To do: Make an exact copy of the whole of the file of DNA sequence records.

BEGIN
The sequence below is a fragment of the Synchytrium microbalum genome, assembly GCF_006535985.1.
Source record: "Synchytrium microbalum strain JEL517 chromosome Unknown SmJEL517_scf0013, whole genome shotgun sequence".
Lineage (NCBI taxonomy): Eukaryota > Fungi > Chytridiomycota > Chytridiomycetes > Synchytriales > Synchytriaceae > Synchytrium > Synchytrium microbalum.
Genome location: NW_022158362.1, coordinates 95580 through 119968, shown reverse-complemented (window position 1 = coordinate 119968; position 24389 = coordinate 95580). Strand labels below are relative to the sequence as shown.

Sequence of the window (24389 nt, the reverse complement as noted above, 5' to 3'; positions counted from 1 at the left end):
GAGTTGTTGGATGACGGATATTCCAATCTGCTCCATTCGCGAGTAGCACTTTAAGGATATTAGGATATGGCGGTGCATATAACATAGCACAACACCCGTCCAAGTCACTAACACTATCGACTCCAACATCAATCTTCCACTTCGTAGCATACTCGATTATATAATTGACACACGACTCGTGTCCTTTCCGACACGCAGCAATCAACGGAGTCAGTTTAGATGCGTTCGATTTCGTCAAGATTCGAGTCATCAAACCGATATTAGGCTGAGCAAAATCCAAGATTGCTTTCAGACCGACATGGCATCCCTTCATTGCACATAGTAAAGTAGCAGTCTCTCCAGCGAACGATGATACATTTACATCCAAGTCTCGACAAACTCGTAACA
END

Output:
The sequence below is a fragment of the Synchytrium microbalum genome, assembly GCF_006535985.1.
Source record: "Synchytrium microbalum strain JEL517 chromosome Unknown SmJEL517_scf0013, whole genome shotgun sequence".
Lineage (NCBI taxonomy): Eukaryota > Fungi > Chytridiomycota > Chytridiomycetes > Synchytriales > Synchytriaceae > Synchytrium > Synchytrium microbalum.
Genome location: NW_022158362.1, coordinates 95580 through 119968, shown reverse-complemented (window position 1 = coordinate 119968; position 24389 = coordinate 95580). Strand labels below are relative to the sequence as shown.

Sequence of the window (24389 nt, the reverse complement as noted above, 5' to 3'; positions counted from 1 at the left end):
GAGTTGTTGGATGACGGATATTCCAATCTGCTCCATTCGCGAGTAGCACTTTAAGGATATTAGGATATGGCGGTGCATATAACATAGCACAACACCCGTCCAAGTCACTAACACTATCGACTCCAACATCAATCTTCCACTTCGTAGCATACTCGATTATATAATTGACACACGACTCGTGTCCTTTCCGACACGCAGCAATCAACGGAGTCAGTTTAGATGCGTTCGATTTCGTCAAGATTCGAGTCATCAAACCGATATTAGGCTGAGCAAAATCCAAGATTGCTTTCAGACCGACATGGCATCCCTTCATTGCACATAGTAAAGTAGCAGTCTCTCCAGCGAACGATGATACATTTACATCCAAGTCTCGACAAACTCGTAACA